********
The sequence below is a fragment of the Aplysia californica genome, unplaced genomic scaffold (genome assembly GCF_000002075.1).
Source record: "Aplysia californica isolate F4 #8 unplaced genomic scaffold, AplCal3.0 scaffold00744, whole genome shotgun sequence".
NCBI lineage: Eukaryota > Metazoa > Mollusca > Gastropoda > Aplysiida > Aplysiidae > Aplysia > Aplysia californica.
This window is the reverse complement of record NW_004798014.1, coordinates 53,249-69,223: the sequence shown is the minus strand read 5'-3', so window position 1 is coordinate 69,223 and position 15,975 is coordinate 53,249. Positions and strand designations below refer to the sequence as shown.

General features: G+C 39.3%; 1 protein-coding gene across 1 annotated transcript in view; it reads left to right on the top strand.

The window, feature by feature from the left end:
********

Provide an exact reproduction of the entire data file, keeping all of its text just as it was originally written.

The sequence below is a fragment of the Aplysia californica genome, unplaced genomic scaffold (genome assembly GCF_000002075.1).
Source record: "Aplysia californica isolate F4 #8 unplaced genomic scaffold, AplCal3.0 scaffold00744, whole genome shotgun sequence".
NCBI lineage: Eukaryota > Metazoa > Mollusca > Gastropoda > Aplysiida > Aplysiidae > Aplysia > Aplysia californica.
This window is the reverse complement of record NW_004798014.1, coordinates 53,249-69,223: the sequence shown is the minus strand read 5'-3', so window position 1 is coordinate 69,223 and position 15,975 is coordinate 53,249. Positions and strand designations below refer to the sequence as shown.

General features: G+C 39.3%; 1 protein-coding gene across 1 annotated transcript in view; it reads left to right on the top strand.

The window, feature by feature from the left end: